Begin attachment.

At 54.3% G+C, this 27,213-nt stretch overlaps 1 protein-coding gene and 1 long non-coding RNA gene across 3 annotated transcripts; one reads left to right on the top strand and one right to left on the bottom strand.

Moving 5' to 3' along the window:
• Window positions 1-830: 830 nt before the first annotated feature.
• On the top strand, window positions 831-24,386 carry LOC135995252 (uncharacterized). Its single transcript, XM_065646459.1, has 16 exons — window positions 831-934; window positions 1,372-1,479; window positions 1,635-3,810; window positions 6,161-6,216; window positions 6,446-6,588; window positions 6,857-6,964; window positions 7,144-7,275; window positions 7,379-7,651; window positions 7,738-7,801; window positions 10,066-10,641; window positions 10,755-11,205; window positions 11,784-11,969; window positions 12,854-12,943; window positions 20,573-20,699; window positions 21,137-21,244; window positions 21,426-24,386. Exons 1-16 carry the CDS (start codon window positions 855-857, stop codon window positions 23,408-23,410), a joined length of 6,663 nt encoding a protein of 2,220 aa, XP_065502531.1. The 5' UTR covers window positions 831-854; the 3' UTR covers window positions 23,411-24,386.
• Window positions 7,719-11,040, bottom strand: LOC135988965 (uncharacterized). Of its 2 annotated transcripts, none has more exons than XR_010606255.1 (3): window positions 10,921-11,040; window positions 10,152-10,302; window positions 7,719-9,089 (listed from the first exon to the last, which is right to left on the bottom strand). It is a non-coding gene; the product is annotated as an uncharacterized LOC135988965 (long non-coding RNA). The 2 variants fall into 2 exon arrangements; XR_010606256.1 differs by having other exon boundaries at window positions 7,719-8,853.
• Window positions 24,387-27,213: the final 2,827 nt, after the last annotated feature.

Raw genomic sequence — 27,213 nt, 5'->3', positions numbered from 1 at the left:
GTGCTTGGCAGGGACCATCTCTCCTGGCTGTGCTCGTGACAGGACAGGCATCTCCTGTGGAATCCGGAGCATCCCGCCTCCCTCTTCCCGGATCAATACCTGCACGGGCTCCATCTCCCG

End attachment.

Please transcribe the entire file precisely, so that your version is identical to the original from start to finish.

At 54.3% G+C, this 27,213-nt stretch overlaps 1 protein-coding gene and 1 long non-coding RNA gene across 3 annotated transcripts; one reads left to right on the top strand and one right to left on the bottom strand.

Moving 5' to 3' along the window:
• Window positions 1-830: 830 nt before the first annotated feature.
• On the top strand, window positions 831-24,386 carry LOC135995252 (uncharacterized). Its single transcript, XM_065646459.1, has 16 exons — window positions 831-934; window positions 1,372-1,479; window positions 1,635-3,810; window positions 6,161-6,216; window positions 6,446-6,588; window positions 6,857-6,964; window positions 7,144-7,275; window positions 7,379-7,651; window positions 7,738-7,801; window positions 10,066-10,641; window positions 10,755-11,205; window positions 11,784-11,969; window positions 12,854-12,943; window positions 20,573-20,699; window positions 21,137-21,244; window positions 21,426-24,386. Exons 1-16 carry the CDS (start codon window positions 855-857, stop codon window positions 23,408-23,410), a joined length of 6,663 nt encoding a protein of 2,220 aa, XP_065502531.1. The 5' UTR covers window positions 831-854; the 3' UTR covers window positions 23,411-24,386.
• Window positions 7,719-11,040, bottom strand: LOC135988965 (uncharacterized). Of its 2 annotated transcripts, none has more exons than XR_010606255.1 (3): window positions 10,921-11,040; window positions 10,152-10,302; window positions 7,719-9,089 (listed from the first exon to the last, which is right to left on the bottom strand). It is a non-coding gene; the product is annotated as an uncharacterized LOC135988965 (long non-coding RNA). The 2 variants fall into 2 exon arrangements; XR_010606256.1 differs by having other exon boundaries at window positions 7,719-8,853.
• Window positions 24,387-27,213: the final 2,827 nt, after the last annotated feature.

Raw genomic sequence — 27,213 nt, 5'->3', positions numbered from 1 at the left:
GTGCTTGGCAGGGACCATCTCTCCTGGCTGTGCTCGTGACAGGACAGGCATCTCCTGTGGAATCCGGAGCATCCCGCCTCCCTCTTCCCGGATCAATACCTGCACGGGCTCCATCTCCCG